A short while ago Canada celebrated Remembrance Day (a.k.a Armistice Day, Veteran’s Day). Lots of Canadian families (and American ones) paused to celebrate and remember those who fought for their country in World War I, World War II, Korea, Vietnam and the more recent conflicts in Iraq and Afghanistan. I’m from Venezuela. My family has no particular military history in the tree. The closest I can get to are one great uncle who served as a dentist in the military rising to the rank of Colonel and another great uncle (passed away a couple of years a go) who was a professional and had risen to the rank of a two star general. These men served in the Venezuelan military.

There’s a certain disparity on how the military is viewed in Latin America and the northern hemisphere. There is a tradition of military service in the north as respectable, honorable, an obligation even in certain quarters. Where I come from… not so much. As a matter of fact, the military has been often used as a tool of control and repression rather than protection and service far too often. This had led many intellectuals and knowledgeable people to be decidedly anti-military or even call for the abolition of the military all-together.

For me, it’s more of an issue that our military heritage in the south is rooted in the strong men of the 19th century who fought over power rather than serve the country. Yet, I would not call for an abolition of the Venezuelan military, especially with so many para-military groups and insurgents operating freely and threatening the frontiers. Rather it needs to be molded to fit the needs of the country rather than the egos and pride of the so called professionals. I find it nonsensical that there are far far more generals than there are brigades and divisions. Too many commands are desk jobs or bureaucratic in nature. The Venezuelan armed forces really need to be molded like the Colombian army. Rather than buying jets, frigates and tanks to show off in a parade and nothing more, time and money should really be spent on training and equipment for counter-insurgency and jungle warfare.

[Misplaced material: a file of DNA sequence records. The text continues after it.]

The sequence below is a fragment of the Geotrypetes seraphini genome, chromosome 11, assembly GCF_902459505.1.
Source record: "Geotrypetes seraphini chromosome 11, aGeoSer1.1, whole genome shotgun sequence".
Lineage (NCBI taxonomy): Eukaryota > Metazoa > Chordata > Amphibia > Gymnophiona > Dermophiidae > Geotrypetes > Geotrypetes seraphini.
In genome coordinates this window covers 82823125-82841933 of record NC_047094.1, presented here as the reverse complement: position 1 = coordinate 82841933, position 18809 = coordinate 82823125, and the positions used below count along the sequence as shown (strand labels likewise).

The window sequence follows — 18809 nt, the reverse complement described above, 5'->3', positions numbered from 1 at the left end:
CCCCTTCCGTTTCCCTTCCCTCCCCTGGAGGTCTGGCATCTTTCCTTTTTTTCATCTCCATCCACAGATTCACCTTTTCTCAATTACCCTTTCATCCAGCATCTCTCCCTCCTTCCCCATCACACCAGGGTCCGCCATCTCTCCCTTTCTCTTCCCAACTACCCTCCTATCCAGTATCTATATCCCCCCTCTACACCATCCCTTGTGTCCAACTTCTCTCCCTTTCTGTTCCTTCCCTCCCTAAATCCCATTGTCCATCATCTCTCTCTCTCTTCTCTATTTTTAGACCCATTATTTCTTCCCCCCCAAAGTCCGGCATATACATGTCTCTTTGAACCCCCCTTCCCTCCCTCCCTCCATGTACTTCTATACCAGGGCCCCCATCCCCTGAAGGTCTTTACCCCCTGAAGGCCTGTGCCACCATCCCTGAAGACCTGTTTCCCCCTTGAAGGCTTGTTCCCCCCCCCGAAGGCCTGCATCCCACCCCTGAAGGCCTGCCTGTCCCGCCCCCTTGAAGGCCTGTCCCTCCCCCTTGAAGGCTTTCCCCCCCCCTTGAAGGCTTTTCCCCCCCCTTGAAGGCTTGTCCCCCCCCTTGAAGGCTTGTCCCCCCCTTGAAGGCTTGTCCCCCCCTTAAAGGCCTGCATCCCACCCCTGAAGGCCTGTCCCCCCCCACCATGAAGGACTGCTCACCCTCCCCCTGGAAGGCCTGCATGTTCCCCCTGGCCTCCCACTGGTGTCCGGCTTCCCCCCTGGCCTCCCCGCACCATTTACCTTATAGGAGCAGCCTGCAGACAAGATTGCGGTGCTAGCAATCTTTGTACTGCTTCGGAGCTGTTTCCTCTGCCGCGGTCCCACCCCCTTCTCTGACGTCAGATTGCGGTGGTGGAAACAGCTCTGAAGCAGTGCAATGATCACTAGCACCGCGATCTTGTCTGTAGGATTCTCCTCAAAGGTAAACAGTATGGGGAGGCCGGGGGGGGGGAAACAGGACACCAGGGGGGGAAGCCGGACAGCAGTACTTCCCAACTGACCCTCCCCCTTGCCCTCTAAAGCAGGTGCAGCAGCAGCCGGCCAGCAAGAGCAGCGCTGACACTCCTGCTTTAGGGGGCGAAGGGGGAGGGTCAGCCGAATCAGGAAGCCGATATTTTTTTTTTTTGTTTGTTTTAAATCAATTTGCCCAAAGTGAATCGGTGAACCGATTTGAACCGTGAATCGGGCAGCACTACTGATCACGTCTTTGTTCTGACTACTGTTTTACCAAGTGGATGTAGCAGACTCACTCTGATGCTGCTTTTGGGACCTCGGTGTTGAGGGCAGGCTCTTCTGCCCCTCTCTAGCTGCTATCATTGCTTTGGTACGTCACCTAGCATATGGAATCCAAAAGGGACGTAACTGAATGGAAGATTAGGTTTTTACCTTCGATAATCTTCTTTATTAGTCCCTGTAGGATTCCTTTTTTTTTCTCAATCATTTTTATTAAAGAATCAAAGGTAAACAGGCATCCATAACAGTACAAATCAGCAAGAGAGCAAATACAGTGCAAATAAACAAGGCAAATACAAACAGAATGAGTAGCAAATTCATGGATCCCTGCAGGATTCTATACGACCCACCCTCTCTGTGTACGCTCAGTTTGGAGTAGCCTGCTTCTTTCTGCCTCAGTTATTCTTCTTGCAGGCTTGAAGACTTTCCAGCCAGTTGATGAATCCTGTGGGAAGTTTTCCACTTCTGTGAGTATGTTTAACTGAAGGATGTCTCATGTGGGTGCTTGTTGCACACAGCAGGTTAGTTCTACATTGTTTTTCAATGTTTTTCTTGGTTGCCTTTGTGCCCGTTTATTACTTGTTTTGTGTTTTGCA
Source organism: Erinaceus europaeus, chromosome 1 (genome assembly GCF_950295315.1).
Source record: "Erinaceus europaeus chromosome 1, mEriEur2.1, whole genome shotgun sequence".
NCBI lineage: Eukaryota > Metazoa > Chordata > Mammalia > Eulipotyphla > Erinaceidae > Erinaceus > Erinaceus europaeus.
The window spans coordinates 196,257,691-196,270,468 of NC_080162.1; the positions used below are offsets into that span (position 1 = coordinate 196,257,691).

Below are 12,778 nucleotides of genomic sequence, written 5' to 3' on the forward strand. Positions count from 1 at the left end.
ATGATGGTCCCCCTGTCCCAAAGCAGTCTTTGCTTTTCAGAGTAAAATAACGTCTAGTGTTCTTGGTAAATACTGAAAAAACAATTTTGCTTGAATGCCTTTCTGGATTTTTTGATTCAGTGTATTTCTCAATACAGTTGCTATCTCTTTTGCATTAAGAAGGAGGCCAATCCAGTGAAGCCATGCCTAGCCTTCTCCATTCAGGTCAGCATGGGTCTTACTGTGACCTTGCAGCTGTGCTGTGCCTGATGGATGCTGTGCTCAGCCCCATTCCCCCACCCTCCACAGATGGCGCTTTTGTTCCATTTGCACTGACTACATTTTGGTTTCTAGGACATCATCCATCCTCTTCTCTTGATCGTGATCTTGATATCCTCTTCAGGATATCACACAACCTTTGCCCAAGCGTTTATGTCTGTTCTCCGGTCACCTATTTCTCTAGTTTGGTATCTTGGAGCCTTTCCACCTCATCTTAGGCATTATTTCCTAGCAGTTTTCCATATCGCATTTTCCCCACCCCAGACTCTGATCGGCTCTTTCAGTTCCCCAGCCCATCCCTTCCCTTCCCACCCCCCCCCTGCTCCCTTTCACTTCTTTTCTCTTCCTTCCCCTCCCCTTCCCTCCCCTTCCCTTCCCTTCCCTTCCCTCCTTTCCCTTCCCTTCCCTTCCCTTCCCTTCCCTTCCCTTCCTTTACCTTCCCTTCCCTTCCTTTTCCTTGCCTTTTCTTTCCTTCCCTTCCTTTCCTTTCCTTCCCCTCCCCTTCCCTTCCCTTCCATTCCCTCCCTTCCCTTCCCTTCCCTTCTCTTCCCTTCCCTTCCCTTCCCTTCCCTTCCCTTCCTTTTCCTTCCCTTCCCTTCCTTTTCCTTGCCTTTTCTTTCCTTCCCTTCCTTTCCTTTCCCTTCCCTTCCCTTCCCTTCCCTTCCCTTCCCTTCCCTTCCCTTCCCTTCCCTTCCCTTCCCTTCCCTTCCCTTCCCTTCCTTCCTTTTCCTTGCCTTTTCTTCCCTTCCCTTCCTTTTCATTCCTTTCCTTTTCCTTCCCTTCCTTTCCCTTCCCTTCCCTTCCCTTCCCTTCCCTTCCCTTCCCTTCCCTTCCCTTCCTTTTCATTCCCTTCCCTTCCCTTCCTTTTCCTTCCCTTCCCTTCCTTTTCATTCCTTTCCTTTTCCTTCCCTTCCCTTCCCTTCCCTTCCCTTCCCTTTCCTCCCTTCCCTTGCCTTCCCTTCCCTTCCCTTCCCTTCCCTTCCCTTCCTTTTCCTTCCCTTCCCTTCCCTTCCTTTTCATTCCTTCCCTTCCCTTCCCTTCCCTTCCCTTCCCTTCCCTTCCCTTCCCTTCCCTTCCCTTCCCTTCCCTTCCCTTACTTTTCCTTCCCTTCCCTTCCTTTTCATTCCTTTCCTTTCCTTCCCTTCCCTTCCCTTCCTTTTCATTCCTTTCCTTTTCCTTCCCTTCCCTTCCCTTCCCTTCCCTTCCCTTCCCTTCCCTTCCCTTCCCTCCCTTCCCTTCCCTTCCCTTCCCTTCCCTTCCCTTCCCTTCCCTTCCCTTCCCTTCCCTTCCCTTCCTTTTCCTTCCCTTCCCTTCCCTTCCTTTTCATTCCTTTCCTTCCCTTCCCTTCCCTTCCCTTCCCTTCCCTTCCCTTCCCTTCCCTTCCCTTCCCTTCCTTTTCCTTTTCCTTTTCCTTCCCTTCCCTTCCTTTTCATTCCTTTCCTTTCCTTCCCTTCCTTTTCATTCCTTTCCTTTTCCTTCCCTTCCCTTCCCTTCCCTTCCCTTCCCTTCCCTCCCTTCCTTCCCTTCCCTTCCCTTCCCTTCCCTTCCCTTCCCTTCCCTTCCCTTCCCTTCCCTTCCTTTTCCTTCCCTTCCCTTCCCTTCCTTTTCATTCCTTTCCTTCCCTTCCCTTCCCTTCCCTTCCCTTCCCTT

Now I go back to my great uncle who passed away. Unlike the strong men of yore or the egos of today, this man was an intellectual. His library was second to none on all sorts of historical topics. A professional officer who sought to serve his country rather than exploit it. He became a teacher after retiring to continue to mold and shape young minds in the military academy to follow his example of how a proper military officer should behave and defend his country.

General de Division Carlos Celis (ret). you will be missed. You may not have fought wars and you certainly served with distinction throughout your career. I will use Remembrance Day to honor you.

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